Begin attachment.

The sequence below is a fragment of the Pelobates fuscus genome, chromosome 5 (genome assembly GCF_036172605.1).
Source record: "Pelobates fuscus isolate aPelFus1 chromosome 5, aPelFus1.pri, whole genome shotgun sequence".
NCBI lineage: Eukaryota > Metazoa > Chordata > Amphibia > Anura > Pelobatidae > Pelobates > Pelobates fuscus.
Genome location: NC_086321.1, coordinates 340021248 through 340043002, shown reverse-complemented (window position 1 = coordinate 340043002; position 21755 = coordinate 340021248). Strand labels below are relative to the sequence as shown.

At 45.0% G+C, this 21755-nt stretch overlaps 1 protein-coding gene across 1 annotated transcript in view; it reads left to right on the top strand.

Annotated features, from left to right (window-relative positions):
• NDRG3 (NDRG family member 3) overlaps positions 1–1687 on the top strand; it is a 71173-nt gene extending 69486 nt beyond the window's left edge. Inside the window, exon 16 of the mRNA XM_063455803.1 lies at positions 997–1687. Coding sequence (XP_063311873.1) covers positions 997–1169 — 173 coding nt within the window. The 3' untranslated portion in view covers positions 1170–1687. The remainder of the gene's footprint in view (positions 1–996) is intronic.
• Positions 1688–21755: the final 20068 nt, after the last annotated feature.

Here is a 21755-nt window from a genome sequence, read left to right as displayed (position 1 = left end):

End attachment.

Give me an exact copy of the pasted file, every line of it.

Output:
The sequence below is a fragment of the Pelobates fuscus genome, chromosome 5 (genome assembly GCF_036172605.1).
Source record: "Pelobates fuscus isolate aPelFus1 chromosome 5, aPelFus1.pri, whole genome shotgun sequence".
NCBI lineage: Eukaryota > Metazoa > Chordata > Amphibia > Anura > Pelobatidae > Pelobates > Pelobates fuscus.
Genome location: NC_086321.1, coordinates 340021248 through 340043002, shown reverse-complemented (window position 1 = coordinate 340043002; position 21755 = coordinate 340021248). Strand labels below are relative to the sequence as shown.

At 45.0% G+C, this 21755-nt stretch overlaps 1 protein-coding gene across 1 annotated transcript in view; it reads left to right on the top strand.

Annotated features, from left to right (window-relative positions):
• NDRG3 (NDRG family member 3) overlaps positions 1–1687 on the top strand; it is a 71173-nt gene extending 69486 nt beyond the window's left edge. Inside the window, exon 16 of the mRNA XM_063455803.1 lies at positions 997–1687. Coding sequence (XP_063311873.1) covers positions 997–1169 — 173 coding nt within the window. The 3' untranslated portion in view covers positions 1170–1687. The remainder of the gene's footprint in view (positions 1–996) is intronic.
• Positions 1688–21755: the final 20068 nt, after the last annotated feature.

Here is a 21755-nt window from a genome sequence, read left to right as displayed (position 1 = left end):